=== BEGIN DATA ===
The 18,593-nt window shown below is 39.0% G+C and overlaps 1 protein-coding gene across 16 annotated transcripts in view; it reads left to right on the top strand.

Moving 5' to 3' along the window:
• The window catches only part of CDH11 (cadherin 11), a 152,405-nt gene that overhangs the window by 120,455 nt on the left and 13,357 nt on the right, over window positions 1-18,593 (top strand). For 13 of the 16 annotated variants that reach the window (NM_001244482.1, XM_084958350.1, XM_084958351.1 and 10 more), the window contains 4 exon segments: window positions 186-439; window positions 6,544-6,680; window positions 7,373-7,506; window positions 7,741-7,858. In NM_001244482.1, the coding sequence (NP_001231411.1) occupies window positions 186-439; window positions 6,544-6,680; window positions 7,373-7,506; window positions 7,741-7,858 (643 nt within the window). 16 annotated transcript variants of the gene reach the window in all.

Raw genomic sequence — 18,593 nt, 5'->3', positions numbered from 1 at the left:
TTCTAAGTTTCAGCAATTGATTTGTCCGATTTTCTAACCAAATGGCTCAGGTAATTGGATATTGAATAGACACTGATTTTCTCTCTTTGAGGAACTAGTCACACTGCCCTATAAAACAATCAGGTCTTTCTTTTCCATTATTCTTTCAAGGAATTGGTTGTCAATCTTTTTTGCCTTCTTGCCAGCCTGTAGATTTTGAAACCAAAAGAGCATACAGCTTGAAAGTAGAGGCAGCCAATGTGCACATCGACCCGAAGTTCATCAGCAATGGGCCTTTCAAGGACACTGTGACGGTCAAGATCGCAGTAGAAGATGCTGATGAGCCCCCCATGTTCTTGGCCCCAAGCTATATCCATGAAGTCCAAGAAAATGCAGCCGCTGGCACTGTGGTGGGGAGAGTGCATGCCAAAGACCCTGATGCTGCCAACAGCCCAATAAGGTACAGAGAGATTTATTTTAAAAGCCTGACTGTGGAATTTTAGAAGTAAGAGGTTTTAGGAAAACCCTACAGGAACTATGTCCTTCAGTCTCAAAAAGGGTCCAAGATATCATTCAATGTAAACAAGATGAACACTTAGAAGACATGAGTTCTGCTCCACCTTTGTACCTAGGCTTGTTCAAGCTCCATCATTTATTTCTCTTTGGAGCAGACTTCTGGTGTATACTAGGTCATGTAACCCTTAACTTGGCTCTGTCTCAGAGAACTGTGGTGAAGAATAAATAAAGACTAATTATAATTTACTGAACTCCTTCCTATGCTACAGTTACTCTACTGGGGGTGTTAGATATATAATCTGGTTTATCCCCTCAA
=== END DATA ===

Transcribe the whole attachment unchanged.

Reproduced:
The 18,593-nt window shown below is 39.0% G+C and overlaps 1 protein-coding gene across 16 annotated transcripts in view; it reads left to right on the top strand.

Moving 5' to 3' along the window:
• The window catches only part of CDH11 (cadherin 11), a 152,405-nt gene that overhangs the window by 120,455 nt on the left and 13,357 nt on the right, over window positions 1-18,593 (top strand). For 13 of the 16 annotated variants that reach the window (NM_001244482.1, XM_084958350.1, XM_084958351.1 and 10 more), the window contains 4 exon segments: window positions 186-439; window positions 6,544-6,680; window positions 7,373-7,506; window positions 7,741-7,858. In NM_001244482.1, the coding sequence (NP_001231411.1) occupies window positions 186-439; window positions 6,544-6,680; window positions 7,373-7,506; window positions 7,741-7,858 (643 nt within the window). 16 annotated transcript variants of the gene reach the window in all.

Raw genomic sequence — 18,593 nt, 5'->3', positions numbered from 1 at the left:
TTCTAAGTTTCAGCAATTGATTTGTCCGATTTTCTAACCAAATGGCTCAGGTAATTGGATATTGAATAGACACTGATTTTCTCTCTTTGAGGAACTAGTCACACTGCCCTATAAAACAATCAGGTCTTTCTTTTCCATTATTCTTTCAAGGAATTGGTTGTCAATCTTTTTTGCCTTCTTGCCAGCCTGTAGATTTTGAAACCAAAAGAGCATACAGCTTGAAAGTAGAGGCAGCCAATGTGCACATCGACCCGAAGTTCATCAGCAATGGGCCTTTCAAGGACACTGTGACGGTCAAGATCGCAGTAGAAGATGCTGATGAGCCCCCCATGTTCTTGGCCCCAAGCTATATCCATGAAGTCCAAGAAAATGCAGCCGCTGGCACTGTGGTGGGGAGAGTGCATGCCAAAGACCCTGATGCTGCCAACAGCCCAATAAGGTACAGAGAGATTTATTTTAAAAGCCTGACTGTGGAATTTTAGAAGTAAGAGGTTTTAGGAAAACCCTACAGGAACTATGTCCTTCAGTCTCAAAAAGGGTCCAAGATATCATTCAATGTAAACAAGATGAACACTTAGAAGACATGAGTTCTGCTCCACCTTTGTACCTAGGCTTGTTCAAGCTCCATCATTTATTTCTCTTTGGAGCAGACTTCTGGTGTATACTAGGTCATGTAACCCTTAACTTGGCTCTGTCTCAGAGAACTGTGGTGAAGAATAAATAAAGACTAATTATAATTTACTGAACTCCTTCCTATGCTACAGTTACTCTACTGGGGGTGTTAGATATATAATCTGGTTTATCCCCTCAA